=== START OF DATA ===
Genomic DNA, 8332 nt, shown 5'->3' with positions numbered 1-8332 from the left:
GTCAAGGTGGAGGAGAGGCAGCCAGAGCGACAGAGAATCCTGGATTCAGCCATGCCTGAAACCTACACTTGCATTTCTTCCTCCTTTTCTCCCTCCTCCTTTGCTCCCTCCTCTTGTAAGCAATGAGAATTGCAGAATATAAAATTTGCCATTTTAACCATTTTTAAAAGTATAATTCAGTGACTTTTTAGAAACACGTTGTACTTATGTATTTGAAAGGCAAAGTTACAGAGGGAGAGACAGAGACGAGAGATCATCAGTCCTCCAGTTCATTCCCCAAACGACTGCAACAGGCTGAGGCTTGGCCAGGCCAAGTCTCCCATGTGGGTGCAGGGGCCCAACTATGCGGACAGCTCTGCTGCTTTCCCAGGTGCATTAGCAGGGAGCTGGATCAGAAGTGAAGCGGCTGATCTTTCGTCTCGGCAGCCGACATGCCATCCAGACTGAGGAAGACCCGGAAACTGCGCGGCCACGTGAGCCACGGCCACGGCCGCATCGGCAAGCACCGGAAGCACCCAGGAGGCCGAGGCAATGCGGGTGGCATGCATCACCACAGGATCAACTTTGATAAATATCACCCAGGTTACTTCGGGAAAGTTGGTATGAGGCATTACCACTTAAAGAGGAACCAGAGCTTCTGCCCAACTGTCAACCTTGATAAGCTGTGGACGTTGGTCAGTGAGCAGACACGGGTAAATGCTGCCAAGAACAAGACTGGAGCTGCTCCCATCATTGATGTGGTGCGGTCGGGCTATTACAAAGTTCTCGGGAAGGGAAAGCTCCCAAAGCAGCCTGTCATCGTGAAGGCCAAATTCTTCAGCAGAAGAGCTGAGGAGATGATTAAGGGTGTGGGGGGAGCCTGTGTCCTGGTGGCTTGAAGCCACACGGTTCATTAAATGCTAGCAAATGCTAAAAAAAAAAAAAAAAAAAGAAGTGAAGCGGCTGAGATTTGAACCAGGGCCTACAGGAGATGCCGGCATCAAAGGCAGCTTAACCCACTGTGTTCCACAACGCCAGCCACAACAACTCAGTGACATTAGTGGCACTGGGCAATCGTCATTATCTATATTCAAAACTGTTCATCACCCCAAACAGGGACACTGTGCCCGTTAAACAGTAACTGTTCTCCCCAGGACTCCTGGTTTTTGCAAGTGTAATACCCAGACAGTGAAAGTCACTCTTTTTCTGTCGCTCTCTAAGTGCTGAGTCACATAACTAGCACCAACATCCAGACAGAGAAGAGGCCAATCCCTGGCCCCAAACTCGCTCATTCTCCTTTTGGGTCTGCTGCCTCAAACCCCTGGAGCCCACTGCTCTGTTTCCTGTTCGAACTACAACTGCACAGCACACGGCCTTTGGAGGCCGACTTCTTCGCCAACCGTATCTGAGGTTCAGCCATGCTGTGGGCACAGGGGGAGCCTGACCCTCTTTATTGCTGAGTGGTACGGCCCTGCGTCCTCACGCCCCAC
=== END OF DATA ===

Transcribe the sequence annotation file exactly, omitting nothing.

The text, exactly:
Genomic DNA, 8332 nt, shown 5'->3' with positions numbered 1-8332 from the left:
GTCAAGGTGGAGGAGAGGCAGCCAGAGCGACAGAGAATCCTGGATTCAGCCATGCCTGAAACCTACACTTGCATTTCTTCCTCCTTTTCTCCCTCCTCCTTTGCTCCCTCCTCTTGTAAGCAATGAGAATTGCAGAATATAAAATTTGCCATTTTAACCATTTTTAAAAGTATAATTCAGTGACTTTTTAGAAACACGTTGTACTTATGTATTTGAAAGGCAAAGTTACAGAGGGAGAGACAGAGACGAGAGATCATCAGTCCTCCAGTTCATTCCCCAAACGACTGCAACAGGCTGAGGCTTGGCCAGGCCAAGTCTCCCATGTGGGTGCAGGGGCCCAACTATGCGGACAGCTCTGCTGCTTTCCCAGGTGCATTAGCAGGGAGCTGGATCAGAAGTGAAGCGGCTGATCTTTCGTCTCGGCAGCCGACATGCCATCCAGACTGAGGAAGACCCGGAAACTGCGCGGCCACGTGAGCCACGGCCACGGCCGCATCGGCAAGCACCGGAAGCACCCAGGAGGCCGAGGCAATGCGGGTGGCATGCATCACCACAGGATCAACTTTGATAAATATCACCCAGGTTACTTCGGGAAAGTTGGTATGAGGCATTACCACTTAAAGAGGAACCAGAGCTTCTGCCCAACTGTCAACCTTGATAAGCTGTGGACGTTGGTCAGTGAGCAGACACGGGTAAATGCTGCCAAGAACAAGACTGGAGCTGCTCCCATCATTGATGTGGTGCGGTCGGGCTATTACAAAGTTCTCGGGAAGGGAAAGCTCCCAAAGCAGCCTGTCATCGTGAAGGCCAAATTCTTCAGCAGAAGAGCTGAGGAGATGATTAAGGGTGTGGGGGGAGCCTGTGTCCTGGTGGCTTGAAGCCACACGGTTCATTAAATGCTAGCAAATGCTAAAAAAAAAAAAAAAAAAAGAAGTGAAGCGGCTGAGATTTGAACCAGGGCCTACAGGAGATGCCGGCATCAAAGGCAGCTTAACCCACTGTGTTCCACAACGCCAGCCACAACAACTCAGTGACATTAGTGGCACTGGGCAATCGTCATTATCTATATTCAAAACTGTTCATCACCCCAAACAGGGACACTGTGCCCGTTAAACAGTAACTGTTCTCCCCAGGACTCCTGGTTTTTGCAAGTGTAATACCCAGACAGTGAAAGTCACTCTTTTTCTGTCGCTCTCTAAGTGCTGAGTCACATAACTAGCACCAACATCCAGACAGAGAAGAGGCCAATCCCTGGCCCCAAACTCGCTCATTCTCCTTTTGGGTCTGCTGCCTCAAACCCCTGGAGCCCACTGCTCTGTTTCCTGTTCGAACTACAACTGCACAGCACACGGCCTTTGGAGGCCGACTTCTTCGCCAACCGTATCTGAGGTTCAGCCATGCTGTGGGCACAGGGGGAGCCTGACCCTCTTTATTGCTGAGTGGTACGGCCCTGCGTCCTCACGCCCCAC